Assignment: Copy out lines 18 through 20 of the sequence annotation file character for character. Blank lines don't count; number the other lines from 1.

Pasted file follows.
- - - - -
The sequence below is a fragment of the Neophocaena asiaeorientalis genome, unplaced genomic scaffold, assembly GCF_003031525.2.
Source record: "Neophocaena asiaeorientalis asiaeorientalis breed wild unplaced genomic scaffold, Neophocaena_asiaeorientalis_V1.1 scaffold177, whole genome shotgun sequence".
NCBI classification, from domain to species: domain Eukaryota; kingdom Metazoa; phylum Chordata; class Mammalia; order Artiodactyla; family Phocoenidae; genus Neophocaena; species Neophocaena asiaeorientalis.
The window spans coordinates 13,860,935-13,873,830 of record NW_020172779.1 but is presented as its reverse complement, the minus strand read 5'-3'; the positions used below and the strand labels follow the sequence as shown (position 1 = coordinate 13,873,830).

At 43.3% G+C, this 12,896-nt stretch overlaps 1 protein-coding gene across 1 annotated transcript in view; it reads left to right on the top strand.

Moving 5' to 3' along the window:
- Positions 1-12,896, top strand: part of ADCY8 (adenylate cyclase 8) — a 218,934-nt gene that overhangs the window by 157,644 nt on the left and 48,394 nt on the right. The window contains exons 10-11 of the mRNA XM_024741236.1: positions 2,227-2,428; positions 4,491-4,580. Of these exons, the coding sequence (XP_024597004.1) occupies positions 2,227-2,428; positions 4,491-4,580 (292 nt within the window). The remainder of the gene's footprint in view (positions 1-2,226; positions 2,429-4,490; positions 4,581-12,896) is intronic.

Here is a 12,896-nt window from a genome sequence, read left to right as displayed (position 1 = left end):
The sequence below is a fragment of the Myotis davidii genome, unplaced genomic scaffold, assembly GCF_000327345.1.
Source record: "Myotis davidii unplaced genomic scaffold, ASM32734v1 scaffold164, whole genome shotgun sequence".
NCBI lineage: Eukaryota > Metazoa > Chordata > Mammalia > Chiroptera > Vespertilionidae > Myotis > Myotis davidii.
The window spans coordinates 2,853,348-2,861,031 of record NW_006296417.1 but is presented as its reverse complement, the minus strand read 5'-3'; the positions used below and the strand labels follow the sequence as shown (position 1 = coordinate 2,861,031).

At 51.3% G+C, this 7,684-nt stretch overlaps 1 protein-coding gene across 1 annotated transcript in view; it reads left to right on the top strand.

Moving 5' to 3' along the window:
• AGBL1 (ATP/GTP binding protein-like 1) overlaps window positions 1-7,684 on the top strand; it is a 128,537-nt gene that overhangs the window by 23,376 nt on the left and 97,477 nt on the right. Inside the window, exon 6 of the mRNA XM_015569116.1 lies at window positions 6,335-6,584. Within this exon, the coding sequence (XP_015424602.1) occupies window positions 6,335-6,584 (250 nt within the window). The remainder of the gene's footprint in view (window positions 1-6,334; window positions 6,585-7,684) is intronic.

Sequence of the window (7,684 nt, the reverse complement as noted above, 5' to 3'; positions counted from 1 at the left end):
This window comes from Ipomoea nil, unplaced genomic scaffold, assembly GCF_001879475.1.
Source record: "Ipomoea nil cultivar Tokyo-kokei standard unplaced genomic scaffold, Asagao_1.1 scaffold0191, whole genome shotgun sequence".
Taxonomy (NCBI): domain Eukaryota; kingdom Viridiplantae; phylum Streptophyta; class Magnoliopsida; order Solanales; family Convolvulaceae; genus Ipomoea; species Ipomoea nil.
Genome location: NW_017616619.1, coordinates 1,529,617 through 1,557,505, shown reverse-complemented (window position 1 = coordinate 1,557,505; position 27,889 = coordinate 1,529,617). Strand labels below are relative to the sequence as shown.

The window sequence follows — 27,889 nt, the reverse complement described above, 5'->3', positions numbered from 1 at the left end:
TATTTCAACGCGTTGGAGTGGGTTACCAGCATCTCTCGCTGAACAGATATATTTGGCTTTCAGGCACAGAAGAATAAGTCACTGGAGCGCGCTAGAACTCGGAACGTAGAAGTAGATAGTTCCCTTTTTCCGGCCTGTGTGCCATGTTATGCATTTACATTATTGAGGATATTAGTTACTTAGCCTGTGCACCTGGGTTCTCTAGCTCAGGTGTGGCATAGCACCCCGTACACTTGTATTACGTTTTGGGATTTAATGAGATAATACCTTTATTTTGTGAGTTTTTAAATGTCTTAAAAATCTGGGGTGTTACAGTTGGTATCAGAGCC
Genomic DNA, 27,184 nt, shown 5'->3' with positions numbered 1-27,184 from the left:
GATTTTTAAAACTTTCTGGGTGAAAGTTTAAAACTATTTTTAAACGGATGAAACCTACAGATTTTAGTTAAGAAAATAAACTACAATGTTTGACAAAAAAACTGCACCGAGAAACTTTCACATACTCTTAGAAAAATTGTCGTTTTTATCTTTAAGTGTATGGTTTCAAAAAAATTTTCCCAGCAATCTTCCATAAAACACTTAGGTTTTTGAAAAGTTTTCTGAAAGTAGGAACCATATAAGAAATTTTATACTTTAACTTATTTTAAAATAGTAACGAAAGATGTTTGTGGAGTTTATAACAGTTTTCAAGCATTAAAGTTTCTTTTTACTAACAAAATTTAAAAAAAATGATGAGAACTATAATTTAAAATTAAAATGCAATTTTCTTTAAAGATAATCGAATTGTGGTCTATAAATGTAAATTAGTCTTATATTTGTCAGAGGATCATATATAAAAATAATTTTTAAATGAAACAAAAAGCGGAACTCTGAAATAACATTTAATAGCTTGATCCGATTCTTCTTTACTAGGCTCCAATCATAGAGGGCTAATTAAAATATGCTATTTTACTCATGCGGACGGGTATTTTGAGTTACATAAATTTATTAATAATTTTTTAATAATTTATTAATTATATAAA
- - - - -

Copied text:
Source record: "Ipomoea nil cultivar Tokyo-kokei standard unplaced genomic scaffold, Asagao_1.1 scaffold0191, whole genome shotgun sequence".
Taxonomy (NCBI): domain Eukaryota; kingdom Viridiplantae; phylum Streptophyta; class Magnoliopsida; order Solanales; family Convolvulaceae; genus Ipomoea; species Ipomoea nil.
Genome location: NW_017616619.1, coordinates 1,529,617 through 1,557,505, shown reverse-complemented (window position 1 = coordinate 1,557,505; position 27,889 = coordinate 1,529,617). Strand labels below are relative to the sequence as shown.